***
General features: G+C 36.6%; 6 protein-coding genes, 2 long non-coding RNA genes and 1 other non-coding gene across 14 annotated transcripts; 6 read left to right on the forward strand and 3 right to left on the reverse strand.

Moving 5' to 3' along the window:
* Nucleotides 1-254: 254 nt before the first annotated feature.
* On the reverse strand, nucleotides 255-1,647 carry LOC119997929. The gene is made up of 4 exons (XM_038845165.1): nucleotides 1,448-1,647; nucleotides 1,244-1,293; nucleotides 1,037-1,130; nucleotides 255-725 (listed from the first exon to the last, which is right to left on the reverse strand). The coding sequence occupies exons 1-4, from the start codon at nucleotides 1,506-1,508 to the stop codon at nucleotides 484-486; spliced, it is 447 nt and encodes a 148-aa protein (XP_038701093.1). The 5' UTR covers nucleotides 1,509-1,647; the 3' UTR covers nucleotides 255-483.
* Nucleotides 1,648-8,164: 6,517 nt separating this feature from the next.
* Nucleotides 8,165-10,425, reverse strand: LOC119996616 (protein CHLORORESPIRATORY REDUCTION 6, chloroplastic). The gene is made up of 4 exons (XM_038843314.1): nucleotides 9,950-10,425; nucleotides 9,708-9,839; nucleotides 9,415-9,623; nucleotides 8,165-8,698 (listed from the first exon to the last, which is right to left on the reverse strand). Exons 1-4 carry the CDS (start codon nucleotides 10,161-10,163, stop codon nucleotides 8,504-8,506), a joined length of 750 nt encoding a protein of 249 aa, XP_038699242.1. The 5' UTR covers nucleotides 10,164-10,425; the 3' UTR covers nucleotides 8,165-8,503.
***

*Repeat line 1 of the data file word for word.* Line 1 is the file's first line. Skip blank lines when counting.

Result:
General features: G+C 36.6%; 6 protein-coding genes, 2 long non-coding RNA genes and 1 other non-coding gene across 14 annotated transcripts; 6 read left to right on the forward strand and 3 right to left on the reverse strand.